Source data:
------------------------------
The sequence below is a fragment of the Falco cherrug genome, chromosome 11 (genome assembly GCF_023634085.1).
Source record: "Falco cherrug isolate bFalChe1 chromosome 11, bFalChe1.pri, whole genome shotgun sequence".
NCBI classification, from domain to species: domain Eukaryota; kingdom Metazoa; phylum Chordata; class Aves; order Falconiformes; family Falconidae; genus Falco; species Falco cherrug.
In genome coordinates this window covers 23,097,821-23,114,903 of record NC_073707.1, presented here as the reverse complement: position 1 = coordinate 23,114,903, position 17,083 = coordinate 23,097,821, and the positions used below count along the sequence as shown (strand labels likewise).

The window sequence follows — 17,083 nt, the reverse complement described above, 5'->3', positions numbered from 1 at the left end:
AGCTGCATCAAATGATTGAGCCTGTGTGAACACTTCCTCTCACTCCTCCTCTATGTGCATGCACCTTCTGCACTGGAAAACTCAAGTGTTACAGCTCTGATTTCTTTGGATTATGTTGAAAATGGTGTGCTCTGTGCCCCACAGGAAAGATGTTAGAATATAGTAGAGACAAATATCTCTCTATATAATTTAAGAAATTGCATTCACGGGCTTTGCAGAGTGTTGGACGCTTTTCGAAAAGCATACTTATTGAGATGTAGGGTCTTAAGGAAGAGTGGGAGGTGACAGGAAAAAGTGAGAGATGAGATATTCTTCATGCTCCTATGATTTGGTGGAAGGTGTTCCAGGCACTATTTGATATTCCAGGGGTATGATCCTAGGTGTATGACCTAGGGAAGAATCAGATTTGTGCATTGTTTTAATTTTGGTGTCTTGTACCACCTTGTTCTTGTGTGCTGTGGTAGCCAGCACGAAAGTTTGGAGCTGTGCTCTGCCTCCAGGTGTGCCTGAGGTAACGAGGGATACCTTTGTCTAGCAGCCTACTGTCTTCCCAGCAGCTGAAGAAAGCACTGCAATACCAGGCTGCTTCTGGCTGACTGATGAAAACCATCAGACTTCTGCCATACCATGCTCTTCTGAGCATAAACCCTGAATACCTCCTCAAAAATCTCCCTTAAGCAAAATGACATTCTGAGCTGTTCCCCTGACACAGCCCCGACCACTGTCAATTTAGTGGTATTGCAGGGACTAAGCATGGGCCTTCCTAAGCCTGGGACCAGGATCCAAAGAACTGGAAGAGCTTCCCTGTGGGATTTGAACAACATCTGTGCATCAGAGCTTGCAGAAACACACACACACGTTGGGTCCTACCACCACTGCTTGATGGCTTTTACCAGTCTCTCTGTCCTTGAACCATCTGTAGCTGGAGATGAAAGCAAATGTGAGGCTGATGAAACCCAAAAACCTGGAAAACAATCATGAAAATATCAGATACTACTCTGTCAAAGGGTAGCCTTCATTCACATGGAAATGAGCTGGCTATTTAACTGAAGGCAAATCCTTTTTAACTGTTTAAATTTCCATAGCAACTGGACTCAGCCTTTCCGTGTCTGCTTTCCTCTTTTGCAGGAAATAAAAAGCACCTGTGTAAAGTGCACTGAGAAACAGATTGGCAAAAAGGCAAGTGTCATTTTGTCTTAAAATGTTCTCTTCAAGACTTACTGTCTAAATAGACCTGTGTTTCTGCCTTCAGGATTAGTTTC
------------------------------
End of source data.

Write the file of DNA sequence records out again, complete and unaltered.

The sequence below is a fragment of the Falco cherrug genome, chromosome 11 (genome assembly GCF_023634085.1).
Source record: "Falco cherrug isolate bFalChe1 chromosome 11, bFalChe1.pri, whole genome shotgun sequence".
NCBI classification, from domain to species: domain Eukaryota; kingdom Metazoa; phylum Chordata; class Aves; order Falconiformes; family Falconidae; genus Falco; species Falco cherrug.
In genome coordinates this window covers 23,097,821-23,114,903 of record NC_073707.1, presented here as the reverse complement: position 1 = coordinate 23,114,903, position 17,083 = coordinate 23,097,821, and the positions used below count along the sequence as shown (strand labels likewise).

The window sequence follows — 17,083 nt, the reverse complement described above, 5'->3', positions numbered from 1 at the left end:
AGCTGCATCAAATGATTGAGCCTGTGTGAACACTTCCTCTCACTCCTCCTCTATGTGCATGCACCTTCTGCACTGGAAAACTCAAGTGTTACAGCTCTGATTTCTTTGGATTATGTTGAAAATGGTGTGCTCTGTGCCCCACAGGAAAGATGTTAGAATATAGTAGAGACAAATATCTCTCTATATAATTTAAGAAATTGCATTCACGGGCTTTGCAGAGTGTTGGACGCTTTTCGAAAAGCATACTTATTGAGATGTAGGGTCTTAAGGAAGAGTGGGAGGTGACAGGAAAAAGTGAGAGATGAGATATTCTTCATGCTCCTATGATTTGGTGGAAGGTGTTCCAGGCACTATTTGATATTCCAGGGGTATGATCCTAGGTGTATGACCTAGGGAAGAATCAGATTTGTGCATTGTTTTAATTTTGGTGTCTTGTACCACCTTGTTCTTGTGTGCTGTGGTAGCCAGCACGAAAGTTTGGAGCTGTGCTCTGCCTCCAGGTGTGCCTGAGGTAACGAGGGATACCTTTGTCTAGCAGCCTACTGTCTTCCCAGCAGCTGAAGAAAGCACTGCAATACCAGGCTGCTTCTGGCTGACTGATGAAAACCATCAGACTTCTGCCATACCATGCTCTTCTGAGCATAAACCCTGAATACCTCCTCAAAAATCTCCCTTAAGCAAAATGACATTCTGAGCTGTTCCCCTGACACAGCCCCGACCACTGTCAATTTAGTGGTATTGCAGGGACTAAGCATGGGCCTTCCTAAGCCTGGGACCAGGATCCAAAGAACTGGAAGAGCTTCCCTGTGGGATTTGAACAACATCTGTGCATCAGAGCTTGCAGAAACACACACACACGTTGGGTCCTACCACCACTGCTTGATGGCTTTTACCAGTCTCTCTGTCCTTGAACCATCTGTAGCTGGAGATGAAAGCAAATGTGAGGCTGATGAAACCCAAAAACCTGGAAAACAATCATGAAAATATCAGATACTACTCTGTCAAAGGGTAGCCTTCATTCACATGGAAATGAGCTGGCTATTTAACTGAAGGCAAATCCTTTTTAACTGTTTAAATTTCCATAGCAACTGGACTCAGCCTTTCCGTGTCTGCTTTCCTCTTTTGCAGGAAATAAAAAGCACCTGTGTAAAGTGCACTGAGAAACAGATTGGCAAAAAGGCAAGTGTCATTTTGTCTTAAAATGTTCTCTTCAAGACTTACTGTCTAAATAGACCTGTGTTTCTGCCTTCAGGATTAGTTTC